Lamin is combining the old school letters with the new method of blogging but is still keeping the anticipation by only posting letters on the exact dates they were written. The last one was from January 29, 1918 which seems to bring some confusion as Lamin notes at the end of his grandfather's letter:
This is a strange letter that doesn't quite make sense. I've indicated the ends of pages so that the reader can make their own judgement as to any interpretation. I wonder whether there's a page missing or the rum bottle that was "left out" has something to with it. I hope the latter!
Lamin won't disclose anything about his grandfather's fate during the war leaving readers waiting and wondering. And he has received a good amount of hits for this blog. Lamin wrote:
A Milestone. Yesterday, 28th January, Harry's blog recorded its millionth page load! While not too exceptional in WWW terms, it is way beyond anything I imagined when I started publishing the letters.

It is a clever way to use a blog and the letters are a great reminder to how far we've come.

Sunday, February 3, 2008

Blogging From the Battlegrounds

During the first Gulf War in 1990, war coverage as society knew it changed forever. For the first time, war was televised live, most notably in CNN's coverage from the Al-Rashid Hotel during the first night of air strikes. While televising these events live brought forth concerns about protecting sensitive military information from Iraq, it also brought about instantaneous coverage that was unprecedented in previous wars.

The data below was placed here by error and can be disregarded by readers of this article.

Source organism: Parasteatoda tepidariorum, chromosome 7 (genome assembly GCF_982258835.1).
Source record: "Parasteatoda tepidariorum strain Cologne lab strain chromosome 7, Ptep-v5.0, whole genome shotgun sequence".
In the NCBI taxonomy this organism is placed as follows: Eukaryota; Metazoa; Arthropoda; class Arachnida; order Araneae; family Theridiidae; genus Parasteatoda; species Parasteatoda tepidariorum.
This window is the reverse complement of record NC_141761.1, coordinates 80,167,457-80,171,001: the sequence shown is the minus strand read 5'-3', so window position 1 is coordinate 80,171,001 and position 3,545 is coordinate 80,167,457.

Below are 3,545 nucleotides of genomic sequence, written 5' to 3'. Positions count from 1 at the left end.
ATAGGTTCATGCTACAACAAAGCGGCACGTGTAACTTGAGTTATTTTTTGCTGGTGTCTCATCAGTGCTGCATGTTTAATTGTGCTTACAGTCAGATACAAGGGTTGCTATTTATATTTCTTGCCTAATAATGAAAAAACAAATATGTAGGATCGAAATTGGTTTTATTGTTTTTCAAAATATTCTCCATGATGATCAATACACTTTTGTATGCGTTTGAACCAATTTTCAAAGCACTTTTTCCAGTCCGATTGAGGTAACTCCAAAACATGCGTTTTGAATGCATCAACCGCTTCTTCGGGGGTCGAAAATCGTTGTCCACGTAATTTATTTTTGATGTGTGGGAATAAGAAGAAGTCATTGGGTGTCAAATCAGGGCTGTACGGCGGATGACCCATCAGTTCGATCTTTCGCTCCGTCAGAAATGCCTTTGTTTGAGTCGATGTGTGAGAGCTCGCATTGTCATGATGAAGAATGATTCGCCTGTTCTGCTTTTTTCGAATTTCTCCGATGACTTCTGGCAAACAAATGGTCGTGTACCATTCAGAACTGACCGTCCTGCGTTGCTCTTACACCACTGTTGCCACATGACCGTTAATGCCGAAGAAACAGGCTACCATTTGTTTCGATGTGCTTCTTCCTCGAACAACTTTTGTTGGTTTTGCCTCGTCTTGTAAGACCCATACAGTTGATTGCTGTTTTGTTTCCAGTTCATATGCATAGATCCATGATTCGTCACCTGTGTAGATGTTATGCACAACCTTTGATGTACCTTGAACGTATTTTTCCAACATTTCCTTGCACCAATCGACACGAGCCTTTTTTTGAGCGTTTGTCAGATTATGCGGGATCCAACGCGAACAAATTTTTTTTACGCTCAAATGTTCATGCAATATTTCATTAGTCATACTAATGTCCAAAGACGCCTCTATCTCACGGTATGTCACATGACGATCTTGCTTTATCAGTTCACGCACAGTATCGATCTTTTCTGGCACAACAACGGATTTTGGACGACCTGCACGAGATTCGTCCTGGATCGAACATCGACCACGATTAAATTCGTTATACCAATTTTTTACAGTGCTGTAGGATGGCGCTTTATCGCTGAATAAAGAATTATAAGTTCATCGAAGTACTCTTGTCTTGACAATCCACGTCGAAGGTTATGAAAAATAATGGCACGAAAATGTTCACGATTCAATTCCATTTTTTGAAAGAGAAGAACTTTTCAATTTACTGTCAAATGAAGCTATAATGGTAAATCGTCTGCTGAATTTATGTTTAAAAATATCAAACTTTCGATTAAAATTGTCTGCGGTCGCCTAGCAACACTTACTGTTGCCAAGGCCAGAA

Fast forward nearly 20 years later while we are again at war with Iraq, and once again, the media has changed. Lt. Gen. William Caldwell IV, who previously commanded the 82nd Airborne Division and now heads the Combined Arms Center at Fort Leavenworth, one of the Army's main intellectual centers, is encouraging soldiers to share their stories using new media.

Caldwell wants soldiers to blog and post their videos on YouTube to friends and family in an effort to get soldiers to expose everyday military life in Iraq. He writes in his blog Small Wars Journal that not only will this have an "overwhelmingly positive effect" but will also play a critical role in how the Iraqi media portrays American soldiers. Caldwell writes:
The enemy video tapes operations and then distorts and twists the information and images to misinform the world. What if we had documented video footage of the same operations which refuted what our enemies say? By the way, that is not enough, we have to get our images out FIRST! The first images broadcast become reality to viewers. If we wait until we see the enemy’s images, we are being reactive and we have already squandered the opportunity.

It is an interesting concept as we move away from the traditional media roles. There will always be a need for traditional war reporters but adding the military view straight from the horse's mouth adds a whole new dynamic to the media.

However, as Wired notes in its coverage about Caldwell's statements, the military has a variety of restrictions when it comes to the media due to concerns about leaking restricted information. Even though official sites haven't been immune to leaking official information (as Wired points out), YouTube has been banned on military networks, influential blogs are blocked and everything that soldiers post online must be reviewed by commanding officers.

This type of media coverage poses security concerns but only if it is not approached in the right manner. It can still be a positive way to inform the public about the war and proper rules and regulations should be implemented but the current restrictions should be loosened a bit.

This is not a new issue as soldiers have been blogging for a couple of years but seeing a top military general encouraging blogging is sure to help step up the efforts to make it easier for soldiers.

It is definitely an interesting turn that has given a completely new point of view in war coverage. It has the potential to do a lot more with better military support.